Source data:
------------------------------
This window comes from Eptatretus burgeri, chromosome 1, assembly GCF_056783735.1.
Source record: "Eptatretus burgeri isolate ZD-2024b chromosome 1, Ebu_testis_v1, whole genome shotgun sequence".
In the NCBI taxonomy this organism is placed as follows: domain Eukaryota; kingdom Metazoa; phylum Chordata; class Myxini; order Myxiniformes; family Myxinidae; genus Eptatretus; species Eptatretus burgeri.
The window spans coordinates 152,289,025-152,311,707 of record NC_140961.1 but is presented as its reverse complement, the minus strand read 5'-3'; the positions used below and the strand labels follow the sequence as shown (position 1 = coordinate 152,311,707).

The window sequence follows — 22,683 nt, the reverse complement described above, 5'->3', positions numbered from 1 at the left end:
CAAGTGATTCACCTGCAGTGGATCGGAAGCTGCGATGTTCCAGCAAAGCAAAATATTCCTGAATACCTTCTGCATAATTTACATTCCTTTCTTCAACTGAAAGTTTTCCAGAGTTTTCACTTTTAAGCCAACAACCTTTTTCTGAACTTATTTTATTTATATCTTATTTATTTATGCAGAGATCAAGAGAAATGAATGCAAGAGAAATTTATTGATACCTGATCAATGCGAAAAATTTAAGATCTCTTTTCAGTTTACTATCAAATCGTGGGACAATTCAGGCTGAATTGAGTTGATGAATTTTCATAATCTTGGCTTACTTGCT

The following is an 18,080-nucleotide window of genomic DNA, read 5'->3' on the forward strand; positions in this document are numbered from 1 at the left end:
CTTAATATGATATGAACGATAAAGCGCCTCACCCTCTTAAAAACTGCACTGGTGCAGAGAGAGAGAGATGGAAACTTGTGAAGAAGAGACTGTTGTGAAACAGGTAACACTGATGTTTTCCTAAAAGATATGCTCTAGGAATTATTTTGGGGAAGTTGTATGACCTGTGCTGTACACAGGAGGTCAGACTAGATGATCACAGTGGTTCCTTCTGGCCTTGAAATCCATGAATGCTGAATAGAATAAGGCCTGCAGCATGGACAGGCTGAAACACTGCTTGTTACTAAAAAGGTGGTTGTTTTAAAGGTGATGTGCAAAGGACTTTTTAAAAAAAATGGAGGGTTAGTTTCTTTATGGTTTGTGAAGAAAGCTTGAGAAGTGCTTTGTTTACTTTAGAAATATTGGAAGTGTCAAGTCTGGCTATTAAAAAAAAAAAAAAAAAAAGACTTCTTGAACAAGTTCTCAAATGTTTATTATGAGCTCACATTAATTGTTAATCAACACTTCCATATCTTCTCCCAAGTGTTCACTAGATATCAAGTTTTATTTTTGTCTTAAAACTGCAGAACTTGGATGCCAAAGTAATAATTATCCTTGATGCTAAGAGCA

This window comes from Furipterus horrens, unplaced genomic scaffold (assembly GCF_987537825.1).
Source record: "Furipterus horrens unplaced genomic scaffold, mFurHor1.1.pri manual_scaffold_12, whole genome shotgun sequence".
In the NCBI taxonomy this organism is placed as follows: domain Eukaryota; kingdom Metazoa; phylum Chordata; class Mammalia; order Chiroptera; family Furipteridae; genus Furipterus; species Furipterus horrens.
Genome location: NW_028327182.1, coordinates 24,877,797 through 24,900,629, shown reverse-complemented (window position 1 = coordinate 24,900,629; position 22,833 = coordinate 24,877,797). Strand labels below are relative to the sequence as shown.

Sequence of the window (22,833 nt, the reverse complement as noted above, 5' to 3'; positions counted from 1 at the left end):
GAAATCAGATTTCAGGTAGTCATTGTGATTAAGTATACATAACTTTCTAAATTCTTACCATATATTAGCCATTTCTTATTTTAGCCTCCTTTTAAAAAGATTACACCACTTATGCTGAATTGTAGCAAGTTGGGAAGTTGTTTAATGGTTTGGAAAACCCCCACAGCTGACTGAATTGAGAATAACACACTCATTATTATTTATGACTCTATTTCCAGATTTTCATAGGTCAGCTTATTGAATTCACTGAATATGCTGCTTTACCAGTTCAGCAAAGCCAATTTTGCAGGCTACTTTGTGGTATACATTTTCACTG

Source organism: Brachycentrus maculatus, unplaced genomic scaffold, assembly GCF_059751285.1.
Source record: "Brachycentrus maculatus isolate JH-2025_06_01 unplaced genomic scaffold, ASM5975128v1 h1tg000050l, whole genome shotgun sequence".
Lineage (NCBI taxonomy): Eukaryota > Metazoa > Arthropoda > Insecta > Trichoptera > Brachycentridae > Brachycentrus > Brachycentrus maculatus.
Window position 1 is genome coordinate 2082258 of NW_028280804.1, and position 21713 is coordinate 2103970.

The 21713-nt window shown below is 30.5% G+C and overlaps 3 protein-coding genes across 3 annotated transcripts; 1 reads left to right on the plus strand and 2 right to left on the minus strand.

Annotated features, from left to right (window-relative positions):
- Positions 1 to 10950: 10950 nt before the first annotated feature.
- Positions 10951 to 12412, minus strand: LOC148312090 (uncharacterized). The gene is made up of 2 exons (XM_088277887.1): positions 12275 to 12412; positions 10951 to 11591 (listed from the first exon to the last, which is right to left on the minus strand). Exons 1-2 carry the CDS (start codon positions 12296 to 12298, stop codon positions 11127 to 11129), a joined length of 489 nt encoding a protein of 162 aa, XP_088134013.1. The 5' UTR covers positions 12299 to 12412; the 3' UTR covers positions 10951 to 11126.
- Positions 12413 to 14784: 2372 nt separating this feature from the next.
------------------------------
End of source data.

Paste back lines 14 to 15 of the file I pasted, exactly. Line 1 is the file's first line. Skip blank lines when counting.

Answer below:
GAAATCAGATTTCAGGTAGTCATTGTGATTAAGTATACATAACTTTCTAAATTCTTACCATATATTAGCCATTTCTTATTTTAGCCTCCTTTTAAAAAGATTACACCACTTATGCTGAATTGTAGCAAGTTGGGAAGTTGTTTAATGGTTTGGAAAACCCCCACAGCTGACTGAATTGAGAATAACACACTCATTATTATTTATGACTCTATTTCCAGATTTTCATAGGTCAGCTTATTGAATTCACTGAATATGCTGCTTTACCAGTTCAGCAAAGCCAATTTTGCAGGCTACTTTGTGGTATACATTTTCACTG

Source organism: Brachycentrus maculatus, unplaced genomic scaffold, assembly GCF_059751285.1.